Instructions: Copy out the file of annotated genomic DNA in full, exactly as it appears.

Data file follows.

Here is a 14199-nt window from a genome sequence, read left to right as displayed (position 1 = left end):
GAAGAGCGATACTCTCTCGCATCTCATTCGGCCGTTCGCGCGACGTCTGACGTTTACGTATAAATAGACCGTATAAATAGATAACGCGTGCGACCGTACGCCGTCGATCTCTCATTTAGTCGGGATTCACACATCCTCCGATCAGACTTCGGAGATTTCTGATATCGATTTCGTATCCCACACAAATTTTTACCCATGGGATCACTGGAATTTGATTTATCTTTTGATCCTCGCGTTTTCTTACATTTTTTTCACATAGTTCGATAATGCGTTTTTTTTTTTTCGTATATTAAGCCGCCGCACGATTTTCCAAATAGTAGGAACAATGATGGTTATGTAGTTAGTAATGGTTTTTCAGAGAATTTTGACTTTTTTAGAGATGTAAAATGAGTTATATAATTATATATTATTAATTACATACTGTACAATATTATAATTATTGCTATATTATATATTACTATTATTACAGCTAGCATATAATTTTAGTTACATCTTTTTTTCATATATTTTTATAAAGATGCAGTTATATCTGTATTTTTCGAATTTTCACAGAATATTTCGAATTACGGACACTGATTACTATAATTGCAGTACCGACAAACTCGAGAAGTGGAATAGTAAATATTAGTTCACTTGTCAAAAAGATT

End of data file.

Here is a 14199-nt window from a genome sequence, read left to right as displayed (position 1 = left end):
GAAGAGCGATACTCTCTCGCATCTCATTCGGCCGTTCGCGCGACGTCTGACGTTTACGTATAAATAGACCGTATAAATAGATAACGCGTGCGACCGTACGCCGTCGATCTCTCATTTAGTCGGGATTCACACATCCTCCGATCAGACTTCGGAGATTTCTGATATCGATTTCGTATCCCACACAAATTTTTACCCATGGGATCACTGGAATTTGATTTATCTTTTGATCCTCGCGTTTTCTTACATTTTTTTCACATAGTTCGATAATGCGTTTTTTTTTTTTCGTATATTAAGCCGCCGCACGATTTTCCAAATAGTAGGAACAATGATGGTTATGTAGTTAGTAATGGTTTTTCAGAGAATTTTGACTTTTTTAGAGATGTAAAATGAGTTATATAATTATATATTATTAATTACATACTGTACAATATTATAATTATTGCTATATTATATATTACTATTATTACAGCTAGCATATAATTTTAGTTACATCTTTTTTTCATATATTTTTATAAAGATGCAGTTATATCTGTATTTTTCGAATTTTCACAGAATATTTCGAATTACGGACACTGATTACTATAATTGCAGTACCGACAAACTCGAGAAGTGGAATAGTAAATATTAGTTCACTTGTCAAAAAGATT